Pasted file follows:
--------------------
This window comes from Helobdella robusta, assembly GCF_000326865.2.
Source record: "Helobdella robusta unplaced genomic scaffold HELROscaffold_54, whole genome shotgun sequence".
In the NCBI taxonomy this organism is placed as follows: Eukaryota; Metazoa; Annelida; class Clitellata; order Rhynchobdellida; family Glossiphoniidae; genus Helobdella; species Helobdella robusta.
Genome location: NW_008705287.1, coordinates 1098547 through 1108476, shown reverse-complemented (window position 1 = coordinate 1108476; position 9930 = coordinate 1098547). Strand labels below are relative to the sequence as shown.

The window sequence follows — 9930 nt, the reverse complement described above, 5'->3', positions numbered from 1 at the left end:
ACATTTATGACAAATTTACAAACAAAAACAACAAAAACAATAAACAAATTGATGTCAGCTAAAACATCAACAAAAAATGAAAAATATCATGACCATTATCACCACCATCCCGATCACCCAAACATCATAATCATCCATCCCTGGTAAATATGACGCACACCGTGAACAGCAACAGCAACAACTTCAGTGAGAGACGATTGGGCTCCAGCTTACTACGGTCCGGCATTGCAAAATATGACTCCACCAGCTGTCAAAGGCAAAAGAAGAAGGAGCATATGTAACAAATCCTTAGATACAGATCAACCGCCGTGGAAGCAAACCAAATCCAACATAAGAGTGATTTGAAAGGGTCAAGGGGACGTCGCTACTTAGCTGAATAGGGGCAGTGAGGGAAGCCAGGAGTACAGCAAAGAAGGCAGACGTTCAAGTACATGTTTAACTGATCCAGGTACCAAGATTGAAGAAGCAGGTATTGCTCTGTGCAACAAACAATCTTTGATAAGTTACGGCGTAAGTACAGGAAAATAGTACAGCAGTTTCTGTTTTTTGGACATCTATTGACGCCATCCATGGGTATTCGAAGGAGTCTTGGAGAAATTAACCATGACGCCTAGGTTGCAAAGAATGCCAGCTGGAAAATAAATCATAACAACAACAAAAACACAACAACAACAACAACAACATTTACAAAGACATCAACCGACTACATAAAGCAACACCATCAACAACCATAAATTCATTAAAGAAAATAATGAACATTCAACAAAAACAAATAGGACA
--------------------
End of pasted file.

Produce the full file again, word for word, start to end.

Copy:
This window comes from Helobdella robusta, assembly GCF_000326865.2.
Source record: "Helobdella robusta unplaced genomic scaffold HELROscaffold_54, whole genome shotgun sequence".
In the NCBI taxonomy this organism is placed as follows: Eukaryota; Metazoa; Annelida; class Clitellata; order Rhynchobdellida; family Glossiphoniidae; genus Helobdella; species Helobdella robusta.
Genome location: NW_008705287.1, coordinates 1098547 through 1108476, shown reverse-complemented (window position 1 = coordinate 1108476; position 9930 = coordinate 1098547). Strand labels below are relative to the sequence as shown.

The window sequence follows — 9930 nt, the reverse complement described above, 5'->3', positions numbered from 1 at the left end:
ACATTTATGACAAATTTACAAACAAAAACAACAAAAACAATAAACAAATTGATGTCAGCTAAAACATCAACAAAAAATGAAAAATATCATGACCATTATCACCACCATCCCGATCACCCAAACATCATAATCATCCATCCCTGGTAAATATGACGCACACCGTGAACAGCAACAGCAACAACTTCAGTGAGAGACGATTGGGCTCCAGCTTACTACGGTCCGGCATTGCAAAATATGACTCCACCAGCTGTCAAAGGCAAAAGAAGAAGGAGCATATGTAACAAATCCTTAGATACAGATCAACCGCCGTGGAAGCAAACCAAATCCAACATAAGAGTGATTTGAAAGGGTCAAGGGGACGTCGCTACTTAGCTGAATAGGGGCAGTGAGGGAAGCCAGGAGTACAGCAAAGAAGGCAGACGTTCAAGTACATGTTTAACTGATCCAGGTACCAAGATTGAAGAAGCAGGTATTGCTCTGTGCAACAAACAATCTTTGATAAGTTACGGCGTAAGTACAGGAAAATAGTACAGCAGTTTCTGTTTTTTGGACATCTATTGACGCCATCCATGGGTATTCGAAGGAGTCTTGGAGAAATTAACCATGACGCCTAGGTTGCAAAGAATGCCAGCTGGAAAATAAATCATAACAACAACAAAAACACAACAACAACAACAACAACATTTACAAAGACATCAACCGACTACATAAAGCAACACCATCAACAACCATAAATTCATTAAAGAAAATAATGAACATTCAACAAAAACAAATAGGACA